Dong continued his research without incident until the summer of 2002, when he began an arthritis experiment without the approval of the animal-care committee. He started injecting mice with collagen to induce arthritis, which can cause painful joint swelling.
The committee discovered the experiment while reviewing a grant report in August 2002 and suspended Dong's experiment until he filed an application that the committee approved. Dong later published a study on the unauthorized experiment in the Journal of Clinical Investigation claiming he had received committee approval.
In February this year, another report came to the committee. One of Dong's researchers had asked an animal technician to withhold food from his mice so he could test their blood sugar. The researcher asked him whether fasting had been approved, and Dong's researcher said he didn't know.
The animal-care staff also noticed that the mice tails looked short and suspected Dong was tail tipping again without approval or anesthesia.
One cage looked overcrowded, a veterinary technician wrote, and the baby mice were not being properly weaned.
"This is discouraging to us and the animal techs, as well as not being fair to the mice for whom weaning is the most stressful time of their life," an e-mail said.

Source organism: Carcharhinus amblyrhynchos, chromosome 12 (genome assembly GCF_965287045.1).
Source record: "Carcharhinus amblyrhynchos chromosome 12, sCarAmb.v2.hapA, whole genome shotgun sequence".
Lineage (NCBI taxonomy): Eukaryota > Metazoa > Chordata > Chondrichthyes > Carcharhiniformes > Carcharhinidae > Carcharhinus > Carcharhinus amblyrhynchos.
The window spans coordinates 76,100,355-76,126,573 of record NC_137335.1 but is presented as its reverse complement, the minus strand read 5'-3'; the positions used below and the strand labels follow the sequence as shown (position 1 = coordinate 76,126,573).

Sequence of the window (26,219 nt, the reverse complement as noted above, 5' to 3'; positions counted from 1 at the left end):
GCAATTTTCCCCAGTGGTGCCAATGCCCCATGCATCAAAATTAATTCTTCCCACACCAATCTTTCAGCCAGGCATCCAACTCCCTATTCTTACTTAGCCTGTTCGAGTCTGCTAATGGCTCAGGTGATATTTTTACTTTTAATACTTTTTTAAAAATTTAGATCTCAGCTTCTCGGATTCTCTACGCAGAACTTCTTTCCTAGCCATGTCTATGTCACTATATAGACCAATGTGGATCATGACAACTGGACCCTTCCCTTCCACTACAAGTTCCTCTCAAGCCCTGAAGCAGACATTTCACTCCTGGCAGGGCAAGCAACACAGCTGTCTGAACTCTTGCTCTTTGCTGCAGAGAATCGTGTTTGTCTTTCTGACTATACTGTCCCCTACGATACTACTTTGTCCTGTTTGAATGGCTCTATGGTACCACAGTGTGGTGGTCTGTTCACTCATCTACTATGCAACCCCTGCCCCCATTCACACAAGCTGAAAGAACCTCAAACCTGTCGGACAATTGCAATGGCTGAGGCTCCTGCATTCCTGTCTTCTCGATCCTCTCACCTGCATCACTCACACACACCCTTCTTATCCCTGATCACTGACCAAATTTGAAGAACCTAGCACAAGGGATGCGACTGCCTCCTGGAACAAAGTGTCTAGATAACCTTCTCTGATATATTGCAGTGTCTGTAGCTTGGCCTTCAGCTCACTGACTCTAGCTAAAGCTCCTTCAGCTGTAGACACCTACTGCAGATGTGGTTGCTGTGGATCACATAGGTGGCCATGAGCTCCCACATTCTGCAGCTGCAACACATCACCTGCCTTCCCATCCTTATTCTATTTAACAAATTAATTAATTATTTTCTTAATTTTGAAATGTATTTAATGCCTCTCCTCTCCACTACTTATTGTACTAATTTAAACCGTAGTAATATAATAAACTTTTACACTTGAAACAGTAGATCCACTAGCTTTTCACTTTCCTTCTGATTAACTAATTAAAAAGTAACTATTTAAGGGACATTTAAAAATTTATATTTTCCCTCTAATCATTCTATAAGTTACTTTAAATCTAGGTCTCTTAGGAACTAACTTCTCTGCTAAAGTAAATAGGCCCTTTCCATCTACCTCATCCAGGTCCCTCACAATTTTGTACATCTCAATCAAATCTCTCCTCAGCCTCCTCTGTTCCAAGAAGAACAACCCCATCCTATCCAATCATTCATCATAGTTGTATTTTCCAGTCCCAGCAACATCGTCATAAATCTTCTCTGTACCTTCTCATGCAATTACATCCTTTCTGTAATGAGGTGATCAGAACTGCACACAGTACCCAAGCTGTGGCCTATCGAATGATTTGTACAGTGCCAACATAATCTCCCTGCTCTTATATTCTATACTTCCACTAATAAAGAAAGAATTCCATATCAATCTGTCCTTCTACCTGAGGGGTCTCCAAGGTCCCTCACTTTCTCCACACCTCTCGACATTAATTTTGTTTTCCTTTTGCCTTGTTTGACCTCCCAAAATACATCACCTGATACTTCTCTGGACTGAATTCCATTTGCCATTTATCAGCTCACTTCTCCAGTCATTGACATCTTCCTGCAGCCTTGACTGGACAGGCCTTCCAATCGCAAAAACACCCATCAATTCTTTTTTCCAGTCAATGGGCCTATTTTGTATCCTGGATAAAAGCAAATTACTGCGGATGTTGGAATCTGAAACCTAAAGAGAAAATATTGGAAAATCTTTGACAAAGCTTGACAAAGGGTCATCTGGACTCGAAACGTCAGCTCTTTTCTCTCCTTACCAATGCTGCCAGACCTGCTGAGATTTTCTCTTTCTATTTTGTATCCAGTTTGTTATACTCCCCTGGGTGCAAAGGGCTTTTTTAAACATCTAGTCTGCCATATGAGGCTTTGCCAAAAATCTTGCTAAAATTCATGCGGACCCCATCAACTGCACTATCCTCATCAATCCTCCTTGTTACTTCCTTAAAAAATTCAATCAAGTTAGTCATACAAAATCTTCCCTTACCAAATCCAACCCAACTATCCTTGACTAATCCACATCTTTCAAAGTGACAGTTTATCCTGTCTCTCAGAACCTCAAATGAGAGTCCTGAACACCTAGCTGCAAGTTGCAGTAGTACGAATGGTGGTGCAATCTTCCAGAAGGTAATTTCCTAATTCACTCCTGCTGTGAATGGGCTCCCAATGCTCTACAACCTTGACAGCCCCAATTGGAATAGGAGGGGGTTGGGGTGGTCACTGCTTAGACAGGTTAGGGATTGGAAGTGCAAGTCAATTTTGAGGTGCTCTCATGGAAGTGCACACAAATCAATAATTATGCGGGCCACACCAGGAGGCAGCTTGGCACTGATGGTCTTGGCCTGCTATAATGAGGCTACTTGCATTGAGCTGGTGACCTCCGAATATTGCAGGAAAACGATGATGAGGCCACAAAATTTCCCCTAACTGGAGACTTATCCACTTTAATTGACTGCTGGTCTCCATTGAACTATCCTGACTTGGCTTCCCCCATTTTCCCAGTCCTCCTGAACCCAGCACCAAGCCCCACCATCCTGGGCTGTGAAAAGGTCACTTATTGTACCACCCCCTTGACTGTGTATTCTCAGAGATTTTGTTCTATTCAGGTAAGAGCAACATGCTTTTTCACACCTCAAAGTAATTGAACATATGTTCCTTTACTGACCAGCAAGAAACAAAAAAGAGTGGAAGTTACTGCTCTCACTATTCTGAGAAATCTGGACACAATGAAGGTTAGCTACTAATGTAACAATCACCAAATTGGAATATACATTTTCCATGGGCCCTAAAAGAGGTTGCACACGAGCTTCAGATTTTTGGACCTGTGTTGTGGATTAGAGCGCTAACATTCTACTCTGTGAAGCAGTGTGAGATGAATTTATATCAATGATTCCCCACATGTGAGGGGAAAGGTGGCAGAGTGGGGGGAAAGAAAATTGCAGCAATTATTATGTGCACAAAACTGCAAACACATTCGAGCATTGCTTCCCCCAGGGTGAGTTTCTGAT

In March, the committee discovered Dong was also running a separate experiment without approval. Alarmed by the multiple violations, it suspended Dong and a research fellow working for him from animal research for 30 days while it investigated all his experiments.
In the process, the committee found more violations. Dong had not been euthanizing the mice based on the committee's mouse-pain scale. According to the committee, he was supposed to euthanize mice when their feet, ankle and fingers began swelling.
The committee also discovered the study he had published in the Journal of Clinical Investigation in which he claimed approval for an unauthorized experiment. It was the last straw. The committee suspended his work with animals indefinitely. It has decided to review his suspension in a year's time.
Dong's animal research has been placed under the supervision of a separate faculty member. Dong is still allowed to conduct research for his experiment as long as it doesn't involve animals. Although he has been suspended, he will still be able to apply for research grants, as long as other collaborators on the project are approved to conduct the animal research.
"I have accepted responsibility for these shortcomings and am working closely with the (animal-care committee) and my department to rectify them," Dong said in his e-mail.
As one of his last acts before he was barred from the animal-research laboratory, Dong put together two folders for his researchers: "Animal Research for Dummies" and "Lab Practice for Dummies."
Seattle Times staff reporters Ray Rivera and Tan Vinh contributed to this report.
Sharon Pian Chan: 206-464-2958 or firstname.lastname@example.org
Copyright © 2003 The Seattle Times Company